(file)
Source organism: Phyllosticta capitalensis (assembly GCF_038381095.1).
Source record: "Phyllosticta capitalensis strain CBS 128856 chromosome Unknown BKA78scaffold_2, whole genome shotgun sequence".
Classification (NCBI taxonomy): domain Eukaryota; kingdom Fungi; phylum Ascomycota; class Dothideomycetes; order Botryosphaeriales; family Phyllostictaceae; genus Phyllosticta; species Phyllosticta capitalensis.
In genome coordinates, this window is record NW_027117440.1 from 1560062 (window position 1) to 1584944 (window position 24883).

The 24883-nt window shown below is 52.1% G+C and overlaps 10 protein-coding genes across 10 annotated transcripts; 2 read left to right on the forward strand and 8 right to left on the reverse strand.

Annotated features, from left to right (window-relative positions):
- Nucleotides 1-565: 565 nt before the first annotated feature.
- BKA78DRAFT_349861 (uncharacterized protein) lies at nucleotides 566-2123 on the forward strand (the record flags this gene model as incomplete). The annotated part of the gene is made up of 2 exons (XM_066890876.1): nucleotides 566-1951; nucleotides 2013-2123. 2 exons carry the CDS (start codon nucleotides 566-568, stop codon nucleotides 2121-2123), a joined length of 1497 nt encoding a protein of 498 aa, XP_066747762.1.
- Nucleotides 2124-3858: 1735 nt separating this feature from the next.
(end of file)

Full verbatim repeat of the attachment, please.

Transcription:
Source organism: Phyllosticta capitalensis (assembly GCF_038381095.1).
Source record: "Phyllosticta capitalensis strain CBS 128856 chromosome Unknown BKA78scaffold_2, whole genome shotgun sequence".
Classification (NCBI taxonomy): domain Eukaryota; kingdom Fungi; phylum Ascomycota; class Dothideomycetes; order Botryosphaeriales; family Phyllostictaceae; genus Phyllosticta; species Phyllosticta capitalensis.
In genome coordinates, this window is record NW_027117440.1 from 1560062 (window position 1) to 1584944 (window position 24883).

The 24883-nt window shown below is 52.1% G+C and overlaps 10 protein-coding genes across 10 annotated transcripts; 2 read left to right on the forward strand and 8 right to left on the reverse strand.

Annotated features, from left to right (window-relative positions):
- Nucleotides 1-565: 565 nt before the first annotated feature.
- BKA78DRAFT_349861 (uncharacterized protein) lies at nucleotides 566-2123 on the forward strand (the record flags this gene model as incomplete). The annotated part of the gene is made up of 2 exons (XM_066890876.1): nucleotides 566-1951; nucleotides 2013-2123. 2 exons carry the CDS (start codon nucleotides 566-568, stop codon nucleotides 2121-2123), a joined length of 1497 nt encoding a protein of 498 aa, XP_066747762.1.
- Nucleotides 2124-3858: 1735 nt separating this feature from the next.